15by Petra Mosmann
Girls at the Tin Sheds: Sydney Feminist Posters 1975–1990
Curated by Katie Yuill, University Art Museum, Sydney: 24 January–24 April 2015
Girls at the Tin Sheds (Duplicated)
Curated by Louise R. Mayhew, Verge Gallery, Sydney: 26 February–21 March, 2015
The Sydney University Art Workshop, known as the “Tin Sheds,” was an experimental art space established in 1969. From a series of dilapidated tin sheds on the edge of the Sydney University campus, artists taught an alternative radical arts program; musicians played at legendary dances; potters worked a kiln; activist/artist collectives screen printed sophisticated posters, bypassed the gallery, and pasted them across Sydney. Women’s Liberation was integral to the Tin Sheds experiment. In 2015, two sister exhibitions at Sydney University acknowledged this influence. Girls at the Tin Sheds: Sydney Feminist Posters 1975–1990 was curated by Katie Yuill at the Sydney University Art Gallery. Girls at the Tin Sheds (Duplicated) was the second iteration, curated by art historian Louise R. Mayhew at Verge Gallery, which is located on the site where the Tin Sheds once stood. The two exhibitions presented a selection of screen prints by women who worked at the Tin Sheds workshop. They were developed to coincide with the 40-year anniversary of International Women’s Year. Both exhibitions were curated by relatively young curators and consciously renegotiate feminist activist/art legacies. Rather than being viewed through a postfeminist lens, these exhibitions invite feminist art/activism in the present.1
Across Australia, several exhibitions have included a significant number of feminist posters from the 1970s and 1980s. Curator Macushla Robinson included several in See You at the Barricades at The Art Gallery of New South Wales in Sydney in 2015. In Adelaide in 2014, Celia Dottore prominently featured feminist prints in Mother Nature is Lesbian: Political Printmaking in South Australia 1970–1980s at Flinders University Art Museum. Like Girls at the Tin Sheds, each of these exhibitions was curated by relatively young curators without first-hand memory of Women’s Liberation. In each exhibition, the curator expressed hope that past activisms can inform the present.2 Despite significant differences between each exhibition, they shared a common thread; the political and visual possibilities of feminist protest posters are stressed rather than their specific historical context.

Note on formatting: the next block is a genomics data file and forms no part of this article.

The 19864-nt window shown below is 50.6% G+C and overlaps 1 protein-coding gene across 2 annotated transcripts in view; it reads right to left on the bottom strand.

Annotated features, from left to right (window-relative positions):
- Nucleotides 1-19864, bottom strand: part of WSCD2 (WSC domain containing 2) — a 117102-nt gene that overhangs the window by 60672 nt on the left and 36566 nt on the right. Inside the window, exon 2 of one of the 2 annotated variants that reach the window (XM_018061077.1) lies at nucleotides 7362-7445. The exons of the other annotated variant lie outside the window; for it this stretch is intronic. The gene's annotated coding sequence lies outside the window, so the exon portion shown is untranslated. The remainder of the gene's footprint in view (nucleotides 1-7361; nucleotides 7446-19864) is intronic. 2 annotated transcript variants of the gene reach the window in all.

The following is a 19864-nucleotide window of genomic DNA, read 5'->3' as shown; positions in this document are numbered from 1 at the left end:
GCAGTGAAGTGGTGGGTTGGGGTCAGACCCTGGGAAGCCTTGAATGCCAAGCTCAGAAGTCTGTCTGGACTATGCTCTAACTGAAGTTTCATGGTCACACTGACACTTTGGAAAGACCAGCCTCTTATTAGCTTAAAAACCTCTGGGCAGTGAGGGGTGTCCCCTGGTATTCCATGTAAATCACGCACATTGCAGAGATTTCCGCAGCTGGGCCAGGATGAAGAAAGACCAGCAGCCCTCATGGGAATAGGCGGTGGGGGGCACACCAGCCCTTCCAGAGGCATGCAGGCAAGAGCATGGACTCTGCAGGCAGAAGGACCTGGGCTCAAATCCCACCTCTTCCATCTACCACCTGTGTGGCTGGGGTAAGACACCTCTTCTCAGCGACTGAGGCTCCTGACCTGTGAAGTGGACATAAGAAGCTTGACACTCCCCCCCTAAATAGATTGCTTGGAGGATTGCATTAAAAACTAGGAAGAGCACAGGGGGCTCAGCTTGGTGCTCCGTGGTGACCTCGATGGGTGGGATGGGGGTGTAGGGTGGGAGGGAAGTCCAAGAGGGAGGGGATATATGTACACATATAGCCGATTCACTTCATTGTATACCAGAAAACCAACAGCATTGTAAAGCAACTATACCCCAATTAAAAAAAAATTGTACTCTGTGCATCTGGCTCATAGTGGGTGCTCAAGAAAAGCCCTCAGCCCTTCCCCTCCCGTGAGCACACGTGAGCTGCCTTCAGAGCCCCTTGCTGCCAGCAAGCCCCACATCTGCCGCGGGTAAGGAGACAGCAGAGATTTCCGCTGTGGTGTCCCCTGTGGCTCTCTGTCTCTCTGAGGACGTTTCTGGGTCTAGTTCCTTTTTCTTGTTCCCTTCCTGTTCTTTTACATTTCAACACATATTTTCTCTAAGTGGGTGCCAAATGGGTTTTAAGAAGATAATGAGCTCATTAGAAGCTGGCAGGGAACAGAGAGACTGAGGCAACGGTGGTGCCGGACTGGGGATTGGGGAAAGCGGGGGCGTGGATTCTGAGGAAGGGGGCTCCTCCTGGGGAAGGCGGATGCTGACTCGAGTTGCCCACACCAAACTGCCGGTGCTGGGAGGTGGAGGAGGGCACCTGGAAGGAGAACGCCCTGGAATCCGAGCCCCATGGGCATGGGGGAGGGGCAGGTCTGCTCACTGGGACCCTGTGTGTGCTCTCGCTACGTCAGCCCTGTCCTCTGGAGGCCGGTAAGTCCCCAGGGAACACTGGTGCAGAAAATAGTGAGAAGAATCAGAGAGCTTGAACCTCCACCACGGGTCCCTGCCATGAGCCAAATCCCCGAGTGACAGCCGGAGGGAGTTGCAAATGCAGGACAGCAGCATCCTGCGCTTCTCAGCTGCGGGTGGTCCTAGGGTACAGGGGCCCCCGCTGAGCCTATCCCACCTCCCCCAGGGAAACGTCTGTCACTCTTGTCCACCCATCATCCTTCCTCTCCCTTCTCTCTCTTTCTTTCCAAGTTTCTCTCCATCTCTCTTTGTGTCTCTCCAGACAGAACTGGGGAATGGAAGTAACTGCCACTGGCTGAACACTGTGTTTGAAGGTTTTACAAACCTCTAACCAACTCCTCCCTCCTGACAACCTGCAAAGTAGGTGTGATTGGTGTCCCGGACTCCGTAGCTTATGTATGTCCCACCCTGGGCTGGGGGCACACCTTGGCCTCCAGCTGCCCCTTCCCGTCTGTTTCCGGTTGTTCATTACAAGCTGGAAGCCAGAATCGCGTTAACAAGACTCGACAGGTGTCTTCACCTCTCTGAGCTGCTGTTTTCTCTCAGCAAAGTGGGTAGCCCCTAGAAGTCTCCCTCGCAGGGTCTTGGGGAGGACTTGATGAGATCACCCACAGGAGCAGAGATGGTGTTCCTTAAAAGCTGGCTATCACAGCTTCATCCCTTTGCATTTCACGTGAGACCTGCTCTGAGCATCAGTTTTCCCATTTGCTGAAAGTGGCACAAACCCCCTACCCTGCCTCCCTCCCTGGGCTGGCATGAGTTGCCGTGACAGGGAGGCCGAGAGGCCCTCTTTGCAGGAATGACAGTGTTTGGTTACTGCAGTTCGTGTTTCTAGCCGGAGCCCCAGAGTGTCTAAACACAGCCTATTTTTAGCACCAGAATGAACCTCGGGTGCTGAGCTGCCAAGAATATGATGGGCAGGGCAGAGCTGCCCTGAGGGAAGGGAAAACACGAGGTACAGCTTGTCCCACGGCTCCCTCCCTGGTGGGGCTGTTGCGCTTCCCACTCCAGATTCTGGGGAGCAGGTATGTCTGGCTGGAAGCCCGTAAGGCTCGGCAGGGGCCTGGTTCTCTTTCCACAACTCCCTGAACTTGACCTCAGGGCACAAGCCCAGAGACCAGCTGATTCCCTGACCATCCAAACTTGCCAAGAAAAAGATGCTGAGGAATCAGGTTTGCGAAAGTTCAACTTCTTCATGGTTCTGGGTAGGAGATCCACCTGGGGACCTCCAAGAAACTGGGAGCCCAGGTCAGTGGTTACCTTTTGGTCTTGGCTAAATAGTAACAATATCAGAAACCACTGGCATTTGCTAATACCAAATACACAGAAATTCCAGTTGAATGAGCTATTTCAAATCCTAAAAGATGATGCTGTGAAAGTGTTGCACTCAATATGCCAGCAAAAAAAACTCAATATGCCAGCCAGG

As sister exhibitions, the two iterations of Girls at the Tin Sheds are related but different. Girls at the Tin Sheds: Sydney Feminist Posters 1975–1990 carefully represented key women artists working at the Tin Sheds and included a chronological poster hang, with calendar posters acting as date markers. The chronological hang subtly tracks the visual development of feminist poster-making in Sydney. An exhibition catalogue with essays from both curators provides some historical context. Screen printing produces multiple copies of the same image for presentation in different contexts, and the second exhibition Girls at the Tin Sheds (Duplicated) played with this concept, drawing on the duplicates collection held by Sydney University Archives. The exhibition did not include a salon or poster hang; instead, posters were presented individually, focusing attention on each poster as an artwork. Furthermore, instead of presenting the posters chronologically or thematically, the posters were categorized by color. This reduced the possibility of reading posters in terms of the development of feminist poster making.